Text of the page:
Identifying a New Eimeria Parasite Named as “E. Raichoi” in Wild Japanese Rock Ptarmigans -Could Be a Great Contribution to Ptarmigan Conservation-
LastUpDate： July 20, 2018
Dr. Makoto Matsubayashi, Department of Veterinary Science, Graduate School of Life and Environmental Sciences, Osaka Prefecture University, Prof. Kazunari Murata and Dr. Sayaka Tsuchida, Academy of Emerging Sciences, Chubu University, Prof. Koichi Murata, College of Bioresource Sciences, Nihon University and other members of their research group performed a series of studies on Eimeria species in wild Japanese rock ptarmigan, one of the designated special natural monuments of Japan and of being on the red list of Japanese Red Data Book, to clarify that infection by Eimeria spp, prevalent parasites, could be a cause for increasing mortality rates of Japanese rock ptarmigan during breeding and growing period. They also clarified the phylogenetic positions and conducted molecular analysis for Eimeria parasites, and proposed a new species “E. Raichoi”, which was previously referred as type B.
Japanese rock ptarmigan is an endangered species that their population has decreased from 3,000 to less than 2,000 individuals since 1980. The issue is that the growth rate of the chicks is low, and it may be associated with Eimeria infection. Controlling such parasite infection could be a key for ensuring the survival of their population and conserving the species.
The research results were published in an online journal of International Journal for Parasitology: Parasites and Wildlife.
Vol 7, issue 2, titled: “Surveillance of Eimeria species in wild Japanese rock ptarmigans, Lagopus muta japonica, and insight into parasitic seasonal life cycle at timberline regions of the Japanese Alps.”
Vol 7, issue 3, titled: “Molecular identification of two Eimeria species, E. uekii and E. raichoi as type B, in wild Japanese rock ptarmigans, Lagopus muta japonica.”
Main point of research
Overview of research
For the purpose of conserving endangered wild Japanese rock ptarmigans and of identifying the associated causes for their decreased population, seasonal surveys of the prevalence of Eimeria spp. was conducted.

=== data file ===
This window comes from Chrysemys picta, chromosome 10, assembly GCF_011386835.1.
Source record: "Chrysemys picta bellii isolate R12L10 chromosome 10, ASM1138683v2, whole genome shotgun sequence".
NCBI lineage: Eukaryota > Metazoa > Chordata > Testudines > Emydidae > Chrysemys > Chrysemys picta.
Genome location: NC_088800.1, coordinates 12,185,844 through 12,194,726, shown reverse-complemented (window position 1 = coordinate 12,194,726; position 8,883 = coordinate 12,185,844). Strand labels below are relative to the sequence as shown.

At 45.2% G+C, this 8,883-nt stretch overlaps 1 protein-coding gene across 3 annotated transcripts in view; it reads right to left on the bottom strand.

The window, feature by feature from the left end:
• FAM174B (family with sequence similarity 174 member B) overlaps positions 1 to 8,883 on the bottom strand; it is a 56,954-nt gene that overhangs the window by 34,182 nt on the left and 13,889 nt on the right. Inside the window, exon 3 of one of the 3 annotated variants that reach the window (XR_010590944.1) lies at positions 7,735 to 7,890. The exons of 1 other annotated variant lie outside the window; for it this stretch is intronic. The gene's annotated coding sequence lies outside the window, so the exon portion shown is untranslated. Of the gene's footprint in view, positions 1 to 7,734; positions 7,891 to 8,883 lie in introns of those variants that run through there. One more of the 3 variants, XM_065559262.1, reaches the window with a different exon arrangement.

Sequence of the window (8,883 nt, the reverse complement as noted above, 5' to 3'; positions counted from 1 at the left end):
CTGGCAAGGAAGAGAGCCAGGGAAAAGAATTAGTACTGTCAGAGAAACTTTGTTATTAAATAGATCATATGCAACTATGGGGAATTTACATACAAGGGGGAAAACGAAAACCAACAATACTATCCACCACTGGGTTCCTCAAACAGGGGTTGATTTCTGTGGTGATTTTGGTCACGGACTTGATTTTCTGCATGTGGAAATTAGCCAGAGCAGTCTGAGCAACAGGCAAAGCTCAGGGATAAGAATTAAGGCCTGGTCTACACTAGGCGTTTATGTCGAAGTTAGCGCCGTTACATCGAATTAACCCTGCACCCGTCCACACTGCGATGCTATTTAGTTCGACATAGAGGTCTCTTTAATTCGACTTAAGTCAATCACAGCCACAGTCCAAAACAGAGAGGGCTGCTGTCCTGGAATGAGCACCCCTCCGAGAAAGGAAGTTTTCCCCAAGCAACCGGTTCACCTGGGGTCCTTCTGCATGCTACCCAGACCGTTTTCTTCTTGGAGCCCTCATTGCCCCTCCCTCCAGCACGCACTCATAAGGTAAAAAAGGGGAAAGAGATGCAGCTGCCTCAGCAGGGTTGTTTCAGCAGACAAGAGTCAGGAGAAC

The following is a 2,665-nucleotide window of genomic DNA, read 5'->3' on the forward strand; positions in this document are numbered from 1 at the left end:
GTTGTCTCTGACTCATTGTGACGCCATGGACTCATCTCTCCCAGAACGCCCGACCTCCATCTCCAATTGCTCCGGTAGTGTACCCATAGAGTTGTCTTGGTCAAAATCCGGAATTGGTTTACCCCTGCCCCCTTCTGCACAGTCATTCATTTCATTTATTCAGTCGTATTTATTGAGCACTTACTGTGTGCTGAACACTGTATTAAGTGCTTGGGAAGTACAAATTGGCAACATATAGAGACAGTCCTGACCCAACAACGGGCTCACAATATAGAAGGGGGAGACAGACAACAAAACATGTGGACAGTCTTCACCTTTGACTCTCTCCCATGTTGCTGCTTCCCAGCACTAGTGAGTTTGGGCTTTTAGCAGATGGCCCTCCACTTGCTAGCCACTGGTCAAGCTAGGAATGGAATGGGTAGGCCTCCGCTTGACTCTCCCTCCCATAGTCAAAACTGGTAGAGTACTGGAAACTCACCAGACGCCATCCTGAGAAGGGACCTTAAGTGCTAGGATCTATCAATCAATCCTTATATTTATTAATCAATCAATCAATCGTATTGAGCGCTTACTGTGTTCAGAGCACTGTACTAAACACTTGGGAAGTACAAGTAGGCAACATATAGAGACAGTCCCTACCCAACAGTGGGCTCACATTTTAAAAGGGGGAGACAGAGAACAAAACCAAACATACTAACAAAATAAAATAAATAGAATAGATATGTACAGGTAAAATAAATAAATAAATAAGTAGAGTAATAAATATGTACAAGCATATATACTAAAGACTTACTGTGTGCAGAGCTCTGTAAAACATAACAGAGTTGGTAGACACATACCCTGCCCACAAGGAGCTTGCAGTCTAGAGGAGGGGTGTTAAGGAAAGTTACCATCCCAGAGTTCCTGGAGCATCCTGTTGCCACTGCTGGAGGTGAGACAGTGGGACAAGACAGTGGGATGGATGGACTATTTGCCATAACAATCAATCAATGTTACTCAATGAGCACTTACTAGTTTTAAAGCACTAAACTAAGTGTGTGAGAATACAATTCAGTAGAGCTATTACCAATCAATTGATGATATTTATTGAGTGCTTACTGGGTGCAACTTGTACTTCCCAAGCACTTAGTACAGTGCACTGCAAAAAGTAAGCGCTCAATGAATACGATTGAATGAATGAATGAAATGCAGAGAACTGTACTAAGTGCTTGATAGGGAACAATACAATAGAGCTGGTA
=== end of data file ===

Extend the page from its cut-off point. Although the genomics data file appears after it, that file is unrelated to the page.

Results and findings
Two types of Eimeria, E. uekii and type B have been highly detected in the intestines of wild Japanese rock ptarmigans inhibited at the timberline regions throughout the areas extended over Toyama, Gifu, Nagano, and Niigata prefectures and Nagano, Yamanashi, and Shizuoka prefectures. Their prevalence and infection rates increased up to summer, when they most likely breed and grow.Additionally, the genetical analysis of Eimeria spp., clarified what was previously referred as type B as new. They were named “Eimeria Raicho”’. These parasites remained viable even after being stored at 4 °C for 6 months, and may be adapted to colder temperature to complete life cycle at the timberline regions.
These results will be a key to parasite control practice and will be a help to ensuring the conservation of Japanese rock ptarmigans.
Comment from Dr. Matsubayashi:
I have been involved with the researches of protozoan parasites for nearly twenty years. It will be the honor if my research contributes to the conservation of Japanese rock ptarmigans.
A part of this study was supported by grants from the Life Science Center of Nihon University (to K. Murata), JSPS KAKENHI (Grant No. JP16510179) and the Environment Research and Technology Development Fund of Ministry of the Environment (No. 4-1604).
Department of Veterinary Science, Graduate School of Life and Environmental Sciences
Dr. Makoto Matsubayashi